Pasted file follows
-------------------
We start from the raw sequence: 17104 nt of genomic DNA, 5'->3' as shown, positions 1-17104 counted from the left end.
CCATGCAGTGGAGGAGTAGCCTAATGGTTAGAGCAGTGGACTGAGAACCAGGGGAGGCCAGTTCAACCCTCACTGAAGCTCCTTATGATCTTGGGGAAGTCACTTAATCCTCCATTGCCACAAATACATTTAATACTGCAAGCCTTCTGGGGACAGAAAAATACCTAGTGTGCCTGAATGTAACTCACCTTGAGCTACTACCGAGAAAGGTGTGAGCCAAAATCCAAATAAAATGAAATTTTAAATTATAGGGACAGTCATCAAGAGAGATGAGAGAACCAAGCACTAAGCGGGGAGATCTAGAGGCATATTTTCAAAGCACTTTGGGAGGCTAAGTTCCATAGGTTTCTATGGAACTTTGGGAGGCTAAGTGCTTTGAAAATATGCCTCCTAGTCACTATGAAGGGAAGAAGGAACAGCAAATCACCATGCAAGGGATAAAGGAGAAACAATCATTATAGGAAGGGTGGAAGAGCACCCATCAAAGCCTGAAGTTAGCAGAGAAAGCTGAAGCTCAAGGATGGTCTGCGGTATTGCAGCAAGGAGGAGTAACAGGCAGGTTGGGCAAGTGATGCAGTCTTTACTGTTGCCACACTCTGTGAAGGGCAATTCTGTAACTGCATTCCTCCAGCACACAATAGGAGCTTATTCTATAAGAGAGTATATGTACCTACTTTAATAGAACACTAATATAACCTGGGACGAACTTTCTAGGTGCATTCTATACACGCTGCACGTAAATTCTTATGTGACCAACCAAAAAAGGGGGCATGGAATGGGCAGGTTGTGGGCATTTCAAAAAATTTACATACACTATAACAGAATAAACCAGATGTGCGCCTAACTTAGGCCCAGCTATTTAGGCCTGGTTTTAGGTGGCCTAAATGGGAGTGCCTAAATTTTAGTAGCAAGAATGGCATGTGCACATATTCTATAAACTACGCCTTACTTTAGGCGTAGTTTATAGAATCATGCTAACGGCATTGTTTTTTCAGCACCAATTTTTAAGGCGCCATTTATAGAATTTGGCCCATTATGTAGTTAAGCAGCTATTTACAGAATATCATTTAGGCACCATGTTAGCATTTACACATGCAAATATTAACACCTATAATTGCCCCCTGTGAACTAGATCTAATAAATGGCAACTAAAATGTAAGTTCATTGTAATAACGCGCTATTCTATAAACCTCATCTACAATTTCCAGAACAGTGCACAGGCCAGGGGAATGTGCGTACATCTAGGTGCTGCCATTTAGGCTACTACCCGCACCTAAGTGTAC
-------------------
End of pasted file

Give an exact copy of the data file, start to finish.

We start from the raw sequence: 17104 nt of genomic DNA, 5'->3' as shown, positions 1-17104 counted from the left end.
CCATGCAGTGGAGGAGTAGCCTAATGGTTAGAGCAGTGGACTGAGAACCAGGGGAGGCCAGTTCAACCCTCACTGAAGCTCCTTATGATCTTGGGGAAGTCACTTAATCCTCCATTGCCACAAATACATTTAATACTGCAAGCCTTCTGGGGACAGAAAAATACCTAGTGTGCCTGAATGTAACTCACCTTGAGCTACTACCGAGAAAGGTGTGAGCCAAAATCCAAATAAAATGAAATTTTAAATTATAGGGACAGTCATCAAGAGAGATGAGAGAACCAAGCACTAAGCGGGGAGATCTAGAGGCATATTTTCAAAGCACTTTGGGAGGCTAAGTTCCATAGGTTTCTATGGAACTTTGGGAGGCTAAGTGCTTTGAAAATATGCCTCCTAGTCACTATGAAGGGAAGAAGGAACAGCAAATCACCATGCAAGGGATAAAGGAGAAACAATCATTATAGGAAGGGTGGAAGAGCACCCATCAAAGCCTGAAGTTAGCAGAGAAAGCTGAAGCTCAAGGATGGTCTGCGGTATTGCAGCAAGGAGGAGTAACAGGCAGGTTGGGCAAGTGATGCAGTCTTTACTGTTGCCACACTCTGTGAAGGGCAATTCTGTAACTGCATTCCTCCAGCACACAATAGGAGCTTATTCTATAAGAGAGTATATGTACCTACTTTAATAGAACACTAATATAACCTGGGACGAACTTTCTAGGTGCATTCTATACACGCTGCACGTAAATTCTTATGTGACCAACCAAAAAAGGGGGCATGGAATGGGCAGGTTGTGGGCATTTCAAAAAATTTACATACACTATAACAGAATAAACCAGATGTGCGCCTAACTTAGGCCCAGCTATTTAGGCCTGGTTTTAGGTGGCCTAAATGGGAGTGCCTAAATTTTAGTAGCAAGAATGGCATGTGCACATATTCTATAAACTACGCCTTACTTTAGGCGTAGTTTATAGAATCATGCTAACGGCATTGTTTTTTCAGCACCAATTTTTAAGGCGCCATTTATAGAATTTGGCCCATTATGTAGTTAAGCAGCTATTTACAGAATATCATTTAGGCACCATGTTAGCATTTACACATGCAAATATTAACACCTATAATTGCCCCCTGTGAACTAGATCTAATAAATGGCAACTAAAATGTAAGTTCATTGTAATAACGCGCTATTCTATAAACCTCATCTACAATTTCCAGAACAGTGCACAGGCCAGGGGAATGTGCGTACATCTAGGTGCTGCCATTTAGGCTACTACCCGCACCTAAGTGTAC